Rubblebucket

In summer 2015, after finishing a year of intense touring, Rubblebucket’s Kalmia Traver and Alex Toth began the process of bringing their next record to life. As an experiment, Kalmia asked Alex (her longtime romantic partner) to move out while they worked on the album, then accepted the marriage proposal he made during a recording session just a month later. Although Alex soon moved back in,their 11-year relationship ended when the two chose to ‘consciously uncouple’ the following spring — a decision they honored by ceremoniously giving each other matching triangular daisy tattoos (a nod to the title track from Rubblebucket’s 2010 EP). But despite all the sadness brought on by their breakup, Kalmia and Alex kept on writing and recording together, ultimately creating Rubblebucket’s most transcendent album to date.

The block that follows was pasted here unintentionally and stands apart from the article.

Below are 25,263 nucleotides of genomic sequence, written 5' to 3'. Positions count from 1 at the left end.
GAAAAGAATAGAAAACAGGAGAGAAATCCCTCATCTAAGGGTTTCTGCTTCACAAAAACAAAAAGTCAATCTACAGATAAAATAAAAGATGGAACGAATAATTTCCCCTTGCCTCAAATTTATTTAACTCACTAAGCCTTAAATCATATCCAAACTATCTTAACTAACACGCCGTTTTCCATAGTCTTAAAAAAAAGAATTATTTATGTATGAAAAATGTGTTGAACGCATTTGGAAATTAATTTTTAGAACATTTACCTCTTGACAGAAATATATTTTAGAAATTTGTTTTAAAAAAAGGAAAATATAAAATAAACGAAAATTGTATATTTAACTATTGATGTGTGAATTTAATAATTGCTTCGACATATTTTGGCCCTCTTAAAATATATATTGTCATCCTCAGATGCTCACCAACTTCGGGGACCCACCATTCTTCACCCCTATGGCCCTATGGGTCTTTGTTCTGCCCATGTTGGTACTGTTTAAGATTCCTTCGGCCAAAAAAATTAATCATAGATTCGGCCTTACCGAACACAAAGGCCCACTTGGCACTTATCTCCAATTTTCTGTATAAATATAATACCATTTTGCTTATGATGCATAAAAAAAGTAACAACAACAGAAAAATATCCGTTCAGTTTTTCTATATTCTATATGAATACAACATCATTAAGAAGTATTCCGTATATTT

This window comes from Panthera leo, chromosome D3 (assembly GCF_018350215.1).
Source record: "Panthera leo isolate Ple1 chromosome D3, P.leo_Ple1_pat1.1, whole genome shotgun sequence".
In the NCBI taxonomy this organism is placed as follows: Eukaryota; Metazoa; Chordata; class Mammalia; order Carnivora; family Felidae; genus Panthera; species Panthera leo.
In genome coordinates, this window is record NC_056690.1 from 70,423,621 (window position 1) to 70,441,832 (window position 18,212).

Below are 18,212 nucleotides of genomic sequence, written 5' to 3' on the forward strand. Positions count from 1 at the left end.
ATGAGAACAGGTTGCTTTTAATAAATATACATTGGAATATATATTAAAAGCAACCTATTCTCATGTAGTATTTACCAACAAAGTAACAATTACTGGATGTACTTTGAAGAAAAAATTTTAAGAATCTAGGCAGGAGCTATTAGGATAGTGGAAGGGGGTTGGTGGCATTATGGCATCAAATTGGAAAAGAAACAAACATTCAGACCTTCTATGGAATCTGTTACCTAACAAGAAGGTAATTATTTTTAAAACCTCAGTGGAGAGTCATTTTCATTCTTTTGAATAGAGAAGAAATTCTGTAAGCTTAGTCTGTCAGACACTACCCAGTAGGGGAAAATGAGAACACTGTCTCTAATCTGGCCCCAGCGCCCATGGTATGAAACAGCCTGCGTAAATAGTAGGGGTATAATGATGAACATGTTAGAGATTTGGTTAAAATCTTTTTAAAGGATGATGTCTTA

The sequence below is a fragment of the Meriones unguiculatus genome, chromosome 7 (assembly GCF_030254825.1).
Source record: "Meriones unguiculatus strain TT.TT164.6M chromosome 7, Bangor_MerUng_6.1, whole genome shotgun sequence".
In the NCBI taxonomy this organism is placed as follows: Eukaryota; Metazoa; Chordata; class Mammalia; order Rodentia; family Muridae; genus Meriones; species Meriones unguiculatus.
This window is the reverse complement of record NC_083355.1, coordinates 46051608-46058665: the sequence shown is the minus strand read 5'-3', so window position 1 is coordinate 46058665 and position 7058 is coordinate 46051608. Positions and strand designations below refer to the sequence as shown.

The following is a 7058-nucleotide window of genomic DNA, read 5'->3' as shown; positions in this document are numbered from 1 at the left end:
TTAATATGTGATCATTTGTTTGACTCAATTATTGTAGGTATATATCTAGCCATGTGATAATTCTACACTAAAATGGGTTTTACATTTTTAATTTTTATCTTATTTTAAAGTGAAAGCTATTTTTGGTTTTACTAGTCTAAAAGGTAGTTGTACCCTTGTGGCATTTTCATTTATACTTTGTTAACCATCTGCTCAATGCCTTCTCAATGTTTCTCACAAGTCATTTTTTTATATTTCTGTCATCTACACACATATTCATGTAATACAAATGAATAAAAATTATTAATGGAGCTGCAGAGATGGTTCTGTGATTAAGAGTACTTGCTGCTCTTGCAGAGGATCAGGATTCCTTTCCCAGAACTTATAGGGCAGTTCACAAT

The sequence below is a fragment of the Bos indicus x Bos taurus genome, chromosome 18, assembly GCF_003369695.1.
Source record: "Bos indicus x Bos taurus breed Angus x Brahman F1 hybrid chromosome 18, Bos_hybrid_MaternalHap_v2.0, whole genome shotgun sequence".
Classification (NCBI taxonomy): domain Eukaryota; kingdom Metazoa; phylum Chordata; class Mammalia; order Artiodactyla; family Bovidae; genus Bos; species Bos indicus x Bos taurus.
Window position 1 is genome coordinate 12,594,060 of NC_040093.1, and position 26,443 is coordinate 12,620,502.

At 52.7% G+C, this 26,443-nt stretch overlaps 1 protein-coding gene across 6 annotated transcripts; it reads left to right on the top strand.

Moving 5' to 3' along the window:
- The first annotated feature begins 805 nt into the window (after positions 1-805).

Co-produced by Kalmia and Alex, Sun Machine documents the pain of ending their romantic relationship, yet emerges as an unbridled and often-euphoric celebration of their lasting connection. While the breakup inspired much of the album, Sun Machine is deeply informed by several other life - changing occurrences in recent years: Kalmia’s diagnosis with ovarian cancer in 2013 (followed by a round of surgeries and chemo treatments), Alex’s decision to get sober after a long struggle with alcoholism, and the couple’s three-year-long attempt at maintaining an open relationship. The result is a strange and beautiful paradox: a party album rooted in radical mindfulness, a breakup record imbued with each partner’s palpable love for the other.